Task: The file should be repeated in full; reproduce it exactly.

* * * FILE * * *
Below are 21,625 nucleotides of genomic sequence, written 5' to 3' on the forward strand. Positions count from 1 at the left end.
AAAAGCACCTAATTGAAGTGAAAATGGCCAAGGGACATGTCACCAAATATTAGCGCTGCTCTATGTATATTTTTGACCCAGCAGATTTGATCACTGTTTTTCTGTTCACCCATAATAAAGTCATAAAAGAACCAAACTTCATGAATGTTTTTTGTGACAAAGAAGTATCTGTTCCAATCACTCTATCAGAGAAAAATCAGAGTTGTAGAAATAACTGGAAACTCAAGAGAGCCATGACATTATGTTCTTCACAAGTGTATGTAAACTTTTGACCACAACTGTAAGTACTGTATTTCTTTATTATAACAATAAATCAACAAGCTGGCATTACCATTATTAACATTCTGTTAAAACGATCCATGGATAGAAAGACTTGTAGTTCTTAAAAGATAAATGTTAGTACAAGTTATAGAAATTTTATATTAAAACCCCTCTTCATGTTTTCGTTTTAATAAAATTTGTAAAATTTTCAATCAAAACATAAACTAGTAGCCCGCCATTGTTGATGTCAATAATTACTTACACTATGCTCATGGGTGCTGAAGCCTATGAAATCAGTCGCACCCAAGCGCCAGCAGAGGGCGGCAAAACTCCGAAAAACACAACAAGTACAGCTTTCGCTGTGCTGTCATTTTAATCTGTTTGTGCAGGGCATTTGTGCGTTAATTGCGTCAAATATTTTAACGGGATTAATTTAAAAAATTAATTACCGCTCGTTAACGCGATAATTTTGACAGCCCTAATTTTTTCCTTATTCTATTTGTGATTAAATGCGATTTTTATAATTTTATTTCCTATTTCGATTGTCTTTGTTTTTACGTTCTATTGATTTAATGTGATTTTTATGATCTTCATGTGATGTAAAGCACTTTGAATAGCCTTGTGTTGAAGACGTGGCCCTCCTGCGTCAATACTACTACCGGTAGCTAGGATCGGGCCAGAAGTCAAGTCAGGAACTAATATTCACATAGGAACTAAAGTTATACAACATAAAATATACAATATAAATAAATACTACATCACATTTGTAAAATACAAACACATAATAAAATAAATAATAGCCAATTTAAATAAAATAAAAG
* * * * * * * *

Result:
Below are 21,625 nucleotides of genomic sequence, written 5' to 3' on the forward strand. Positions count from 1 at the left end.
AAAAGCACCTAATTGAAGTGAAAATGGCCAAGGGACATGTCACCAAATATTAGCGCTGCTCTATGTATATTTTTGACCCAGCAGATTTGATCACTGTTTTTCTGTTCACCCATAATAAAGTCATAAAAGAACCAAACTTCATGAATGTTTTTTGTGACAAAGAAGTATCTGTTCCAATCACTCTATCAGAGAAAAATCAGAGTTGTAGAAATAACTGGAAACTCAAGAGAGCCATGACATTATGTTCTTCACAAGTGTATGTAAACTTTTGACCACAACTGTAAGTACTGTATTTCTTTATTATAACAATAAATCAACAAGCTGGCATTACCATTATTAACATTCTGTTAAAACGATCCATGGATAGAAAGACTTGTAGTTCTTAAAAGATAAATGTTAGTACAAGTTATAGAAATTTTATATTAAAACCCCTCTTCATGTTTTCGTTTTAATAAAATTTGTAAAATTTTCAATCAAAACATAAACTAGTAGCCCGCCATTGTTGATGTCAATAATTACTTACACTATGCTCATGGGTGCTGAAGCCTATGAAATCAGTCGCACCCAAGCGCCAGCAGAGGGCGGCAAAACTCCGAAAAACACAACAAGTACAGCTTTCGCTGTGCTGTCATTTTAATCTGTTTGTGCAGGGCATTTGTGCGTTAATTGCGTCAAATATTTTAACGGGATTAATTTAAAAAATTAATTACCGCTCGTTAACGCGATAATTTTGACAGCCCTAATTTTTTCCTTATTCTATTTGTGATTAAATGCGATTTTTATAATTTTATTTCCTATTTCGATTGTCTTTGTTTTTACGTTCTATTGATTTAATGTGATTTTTATGATCTTCATGTGATGTAAAGCACTTTGAATAGCCTTGTGTTGAAGACGTGGCCCTCCTGCGTCAATACTACTACCGGTAGCTAGGATCGGGCCAGAAGTCAAGTCAGGAACTAATATTCACATAGGAACTAAAGTTATACAACATAAAATATACAATATAAATAAATACTACATCACATTTGTAAAATACAAACACATAATAAAATAAATAATAGCCAATTTAAATAAAATAAAAG